Why do we feel wrenching compassion when we see an orphaned child weeping, or an old widow in lonely despair, or an animal whimpering in pain? What gives us the powerful urge to send an anonymous gift of money or clothes to tsunami victims on the other side of the world whom we'll never meet and who are highly unlikely to return the favor?

With these powerful questions, Richard Dawkins begin his chapter entitled "The Roots of Morality—Why Are We Good."

Dawkins is an atheist. And a self-proclaimed proud one. He is very vocal about his "deeply religious non-belief" and longs for others to follow his example.

His book, The God Delusion, surprisingly sold 2 million copies. Surprising because, though he claims religion is illogical and dogmatic, his book dogmatically pokes fun at religion and belief in G‑d by ascribing to it numerous epithets and insulting adjectives with what could only be termed "religious" zealotry. In his rant, he also cites some of the stupidest acts committed by religious people, thereby merely proving that intellectual acuity, or a lack thereof, is not reserved to atheists.

There are many qualified scientists who systematically prove the many holes in the theory of evolution. This article is not about those scientific proofs.

What caught my interest is how Dawkins dealt with the question of morality. At the outset, Dawkins admits that "the Darwinian idea that evolution is driven by natural selection seems ill-suited to explain such goodness as we possess, or our feelings of morality, decency, empathy and pity."

This got me nodding in agreement. When our world is merely a matter of random acts of "natural selection" without any Designer or apparent purpose or direction, and creations are simply individual organisms fighting for their survival, what should cause us to selflessly pursue acts of goodness or morality, at the expense of our own personal needs or pleasures?

Dawkins answers this by explaining that there are four motivators for "altruistic behavior" (his term) in a Darwinian, evolutionary society:

1) Kinship: Acts of altruism would be programmed towards one's genetic kin—such as one's children—in order to increase the pool of one's own genes.

2) Reciprocal altruism or symbiosis: In simple words, "you scratch my back and I'll scratch yours." An act of kindness may be performed in order to demand reciprocation for it at a later date.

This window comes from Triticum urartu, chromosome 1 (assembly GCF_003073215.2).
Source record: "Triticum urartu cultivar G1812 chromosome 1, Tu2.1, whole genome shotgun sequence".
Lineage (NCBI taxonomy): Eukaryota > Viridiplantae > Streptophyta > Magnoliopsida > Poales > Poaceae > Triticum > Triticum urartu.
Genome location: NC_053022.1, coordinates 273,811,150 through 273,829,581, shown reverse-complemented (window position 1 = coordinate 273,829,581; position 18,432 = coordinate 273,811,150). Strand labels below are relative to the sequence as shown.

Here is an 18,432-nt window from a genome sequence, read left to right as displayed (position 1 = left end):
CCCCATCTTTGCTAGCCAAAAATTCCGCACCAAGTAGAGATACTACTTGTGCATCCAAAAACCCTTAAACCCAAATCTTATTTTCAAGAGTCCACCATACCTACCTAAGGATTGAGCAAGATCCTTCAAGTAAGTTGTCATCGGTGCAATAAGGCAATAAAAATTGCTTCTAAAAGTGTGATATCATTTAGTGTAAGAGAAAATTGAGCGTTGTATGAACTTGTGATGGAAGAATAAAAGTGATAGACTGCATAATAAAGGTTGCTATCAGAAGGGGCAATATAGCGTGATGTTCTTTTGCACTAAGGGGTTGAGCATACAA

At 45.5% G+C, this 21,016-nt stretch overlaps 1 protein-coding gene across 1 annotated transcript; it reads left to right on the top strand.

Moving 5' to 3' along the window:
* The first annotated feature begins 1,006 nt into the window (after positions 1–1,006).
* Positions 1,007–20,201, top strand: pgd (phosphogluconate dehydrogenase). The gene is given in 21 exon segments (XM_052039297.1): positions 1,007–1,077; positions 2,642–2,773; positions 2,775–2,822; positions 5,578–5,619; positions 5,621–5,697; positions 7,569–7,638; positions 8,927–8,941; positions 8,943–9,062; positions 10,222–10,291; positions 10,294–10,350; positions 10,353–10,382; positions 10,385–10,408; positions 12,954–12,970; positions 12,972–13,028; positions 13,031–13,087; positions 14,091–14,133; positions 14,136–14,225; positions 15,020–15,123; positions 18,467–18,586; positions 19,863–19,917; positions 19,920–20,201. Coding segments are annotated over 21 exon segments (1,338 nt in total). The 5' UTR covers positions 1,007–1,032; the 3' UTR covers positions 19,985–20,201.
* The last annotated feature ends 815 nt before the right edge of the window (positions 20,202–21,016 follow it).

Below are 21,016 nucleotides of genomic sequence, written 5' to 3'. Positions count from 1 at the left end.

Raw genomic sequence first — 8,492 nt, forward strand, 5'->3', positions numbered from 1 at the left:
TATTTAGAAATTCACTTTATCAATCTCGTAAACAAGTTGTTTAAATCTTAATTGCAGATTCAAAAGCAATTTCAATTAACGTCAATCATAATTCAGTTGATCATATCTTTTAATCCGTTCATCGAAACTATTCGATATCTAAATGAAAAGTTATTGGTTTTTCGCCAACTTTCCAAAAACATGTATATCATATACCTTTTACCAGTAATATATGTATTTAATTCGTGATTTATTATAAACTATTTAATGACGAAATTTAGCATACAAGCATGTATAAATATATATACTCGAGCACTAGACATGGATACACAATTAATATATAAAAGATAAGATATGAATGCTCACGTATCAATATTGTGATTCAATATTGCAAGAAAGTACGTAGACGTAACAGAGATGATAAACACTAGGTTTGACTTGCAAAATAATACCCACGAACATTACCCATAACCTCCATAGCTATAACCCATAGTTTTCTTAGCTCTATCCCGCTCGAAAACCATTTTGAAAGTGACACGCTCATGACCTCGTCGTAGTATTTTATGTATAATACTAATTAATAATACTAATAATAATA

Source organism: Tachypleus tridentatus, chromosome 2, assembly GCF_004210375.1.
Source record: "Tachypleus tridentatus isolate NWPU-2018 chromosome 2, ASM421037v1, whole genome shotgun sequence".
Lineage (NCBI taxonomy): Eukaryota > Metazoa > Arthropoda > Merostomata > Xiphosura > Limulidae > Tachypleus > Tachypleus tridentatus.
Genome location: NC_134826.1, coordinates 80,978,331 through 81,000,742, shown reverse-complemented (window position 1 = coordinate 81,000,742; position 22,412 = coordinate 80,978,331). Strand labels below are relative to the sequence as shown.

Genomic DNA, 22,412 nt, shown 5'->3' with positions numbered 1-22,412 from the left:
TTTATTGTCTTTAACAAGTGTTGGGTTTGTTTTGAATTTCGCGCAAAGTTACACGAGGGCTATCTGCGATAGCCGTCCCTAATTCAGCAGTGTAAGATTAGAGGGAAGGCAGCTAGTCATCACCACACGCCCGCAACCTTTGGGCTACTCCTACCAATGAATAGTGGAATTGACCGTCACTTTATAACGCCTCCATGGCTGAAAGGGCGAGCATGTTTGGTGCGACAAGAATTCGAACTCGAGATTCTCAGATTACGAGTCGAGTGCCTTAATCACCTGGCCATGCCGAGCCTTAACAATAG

3) Reputation of goodness: A generous act may be performed in order to foster a calculated and advantageous reputation of goodness that will benefit the individual at a later date.

4) Advertisement of dominance or superiority: Altruistic giving may be an advertisement of dominance or superiority. Only a genuinely superior individual can afford to advertise the fact through a costly gift.

Dawkins goes on to explain that even if some of these original motivators no longer apply in today's society, they may have become part of our evolved self to the point that these acts are now common.

He writes: "Could it be that our Good Samaritan urges are misfirings, analogous to the misfiring of a reed warbler's parental instincts when it works itself to the bone for a young cuckoo?

"In ancestral times, we had the opportunity to be altruistic only towards close kin and potential reciprocators. Nowadays that restriction is no longer there but the rule of thumb persists…We can no more help ourselves feeling pity when we see a weeping unfortunate (who is unrelated and unable to reciprocate)."

To Dawkins and Darwinians, kindness, generosity, empathy or acts of altruism are simply evolved, self-serving reactions. Anything more is, as he puts it, "misfirings, Darwinian mistakes," which he nevertheless acknowledges are "blessed, precious mistakes."

Altruism is merely a calculated manipulation geared towards self-aggrandizement, or smart investments that will lead to interest-laden results. In the best case scenario in a Darwinian-Dawkins society, any act of goodness beyond these parameters is simply a "misfired mistake," perhaps blessed, but nevertheless a mistake!

To a believer, on the other hand, our time in this world is not accidental, nor is it a random happening of natural selection based on the survival of the fittest. It is rather a benevolent gift bequeathed to us from our Creator entrusting us with the incredible opportunity, and responsibility, to use our time productively by transforming our world into a more G‑dly and goodly place.

To a believer, a fellow human being is not simply a random pool of organisms from whom we can milk the greatest reciprocation or whom we can manipulate or dominate for our own self-interests. Fellow human beings are creations of G‑d with their own G‑dly mission that they alone can uniquely accomplish.

The believer looks into the eyes of his child and does not see a mere random act of copulation, or someone to whom to demonstrate kinship as a means of increasing his own gene pool. He sees instead a precious and miraculous gift of life that has been entrusted to his care, to teach and inspire, to love and cherish.

So, where an atheist sees natural selection of the strongest or fittest, a believer sees a design and Designer.

While the atheist sees randomness and purposelessness, a believer sees a world with meaning and direction.

While an atheist sees altruism as an evolutionary "misfiring," a believer sees his moral conscience as the guidance of his G‑dly soul.

The question of "why be good" is answered very differently by the atheist and the believer. In fact, morality and altruism, goodness and kindness acquire entirely different worlds of meaning.

Because where an atheist views creation as an evolved pool of genes, the believer sees every part of creation – from the blade of grass to his fellow human being – as a spark of the Divine.